Independent Convenience Store Owners Losing Ground in Ontario

TORONTO, Feb. 29, 2016 /CNW/ - Members of the Ontario Korean Businessmen's Association (OKBA) are very disappointed in the Wynne government's decision to increase tobacco taxes in this year's budget.

"Our organization represents over 1500 independent small business owners who are located in communities across Ontario," says Don Cha, General Manager of the OKBA. "The government's decision to raise tobacco taxes, when contraband tobacco continues to be readily available throughout Ontario, will only make things worse for our members."

Finance Minister Charles Sousa unveiled the government's budget in the legislature last Thursday afternoon and amongst the tax increases was an immediate increase in provincial tobacco taxes of $3 a carton. The OKBA and their members cannot understand this sudden increase, the second in less than 2 years, when anti-contraband efforts have yet to impact the ongoing prolific trade of illicit product.

200 contraband cigarettes, equivalent to a carton, can be easily purchased for as little as $12. Legal and regulated tobacco, sold by OKBA retailers, sells for as much as $100 a carton.  Adding an additional $3.00 in provincial tobacco taxes overnight will only drive more consumers to the black market. When consumers source their products from illegal sources, independent business owners like OKBA members lose more foot traffic and see an immediate reduction in revenue.

The OKBA was hopeful, given this government's recent announcements to combat contraband, that the volumes of illicit tobacco could be reduced before any additional taxes on legal products were introduced. In January of last year the government introduced a raw leaf tobacco oversight system to better track the supply chain for all tobacco manufacturing. In addition, a new OPP anti-contraband task force was finally launched after a commitment in last year's budget. Both of these initiatives are welcomed yet they have not had time to impact the trade of illicit tobacco across the province. At recent budget consultations the OKBA strongly endorsed MPP Todd Smith's private member's bill 139 – Smoke Free Schools Act. In amongst the changes proposed in the bill are increased fines for those that sell contraband tobacco.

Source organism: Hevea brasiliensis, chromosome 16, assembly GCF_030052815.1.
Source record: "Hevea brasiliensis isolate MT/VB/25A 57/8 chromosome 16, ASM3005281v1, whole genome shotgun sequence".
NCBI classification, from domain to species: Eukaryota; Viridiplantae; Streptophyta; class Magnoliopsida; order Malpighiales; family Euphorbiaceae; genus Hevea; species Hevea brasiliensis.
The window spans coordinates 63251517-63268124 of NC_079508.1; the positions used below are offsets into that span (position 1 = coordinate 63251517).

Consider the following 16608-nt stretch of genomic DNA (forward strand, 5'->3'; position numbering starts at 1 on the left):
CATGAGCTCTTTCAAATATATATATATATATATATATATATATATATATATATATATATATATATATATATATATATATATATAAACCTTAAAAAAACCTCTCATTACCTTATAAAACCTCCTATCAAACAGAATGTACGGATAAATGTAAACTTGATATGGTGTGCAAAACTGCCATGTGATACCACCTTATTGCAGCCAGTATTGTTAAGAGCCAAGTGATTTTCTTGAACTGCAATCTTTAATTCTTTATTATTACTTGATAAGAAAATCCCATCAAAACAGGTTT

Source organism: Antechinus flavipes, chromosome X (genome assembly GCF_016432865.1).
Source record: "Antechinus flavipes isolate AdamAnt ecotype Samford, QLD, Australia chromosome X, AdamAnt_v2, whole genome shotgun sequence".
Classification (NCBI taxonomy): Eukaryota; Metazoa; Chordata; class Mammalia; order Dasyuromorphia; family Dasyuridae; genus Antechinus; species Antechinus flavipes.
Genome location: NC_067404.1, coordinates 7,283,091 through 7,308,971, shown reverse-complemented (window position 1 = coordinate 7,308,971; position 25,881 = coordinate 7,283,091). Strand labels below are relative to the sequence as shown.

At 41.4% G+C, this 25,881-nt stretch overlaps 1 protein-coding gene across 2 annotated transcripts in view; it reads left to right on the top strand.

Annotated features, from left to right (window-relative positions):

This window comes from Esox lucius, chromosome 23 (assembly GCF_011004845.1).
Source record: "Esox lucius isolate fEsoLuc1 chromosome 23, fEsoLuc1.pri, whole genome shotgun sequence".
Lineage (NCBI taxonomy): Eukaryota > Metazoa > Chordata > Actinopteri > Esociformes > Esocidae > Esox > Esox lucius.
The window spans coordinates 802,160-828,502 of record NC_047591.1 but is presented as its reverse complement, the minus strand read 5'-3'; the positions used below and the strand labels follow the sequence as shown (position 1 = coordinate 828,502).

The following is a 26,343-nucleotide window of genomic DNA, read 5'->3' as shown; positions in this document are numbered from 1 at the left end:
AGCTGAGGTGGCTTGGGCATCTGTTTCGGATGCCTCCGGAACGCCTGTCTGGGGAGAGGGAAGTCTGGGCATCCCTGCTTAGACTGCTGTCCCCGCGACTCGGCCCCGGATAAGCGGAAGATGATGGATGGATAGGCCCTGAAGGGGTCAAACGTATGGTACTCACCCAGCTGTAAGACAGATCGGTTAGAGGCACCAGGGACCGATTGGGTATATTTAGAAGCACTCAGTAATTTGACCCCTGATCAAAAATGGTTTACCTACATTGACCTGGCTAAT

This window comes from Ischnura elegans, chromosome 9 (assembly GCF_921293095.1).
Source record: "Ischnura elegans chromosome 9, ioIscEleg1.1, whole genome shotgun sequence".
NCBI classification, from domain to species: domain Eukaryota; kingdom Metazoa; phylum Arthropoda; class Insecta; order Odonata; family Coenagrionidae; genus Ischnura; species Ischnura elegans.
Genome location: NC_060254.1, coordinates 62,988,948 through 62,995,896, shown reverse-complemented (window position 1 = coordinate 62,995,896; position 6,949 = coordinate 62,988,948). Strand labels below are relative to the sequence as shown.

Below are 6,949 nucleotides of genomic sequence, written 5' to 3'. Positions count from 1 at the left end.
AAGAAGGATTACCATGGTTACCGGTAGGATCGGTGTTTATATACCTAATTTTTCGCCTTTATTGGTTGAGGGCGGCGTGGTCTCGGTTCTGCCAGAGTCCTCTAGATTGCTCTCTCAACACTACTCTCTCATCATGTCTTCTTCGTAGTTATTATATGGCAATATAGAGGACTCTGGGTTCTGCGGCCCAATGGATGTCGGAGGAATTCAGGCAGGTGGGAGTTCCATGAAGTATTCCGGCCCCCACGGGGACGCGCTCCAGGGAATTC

"Since 2009, more than 500 of our member stores have closed and gone out of business", adds Cha. "Every time government introduces additional taxes on regulated tobacco our members suffer. Ironically, the only ones that benefit are the criminals that traffic contraband tobacco. How many more stores have to close before the government takes notice?" 


Formed in 1972, the Ontario Korean Businessmen's Association (OKBA) represents more than 1500 independent convenience store operators throughout the province.

SOURCE Ontario Korean Businessmen's Association

For further information: or to arrange an interview, please contact: Mr. Don Cha, OKBA General Manager -

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Ontario Korean Businessmen's Association

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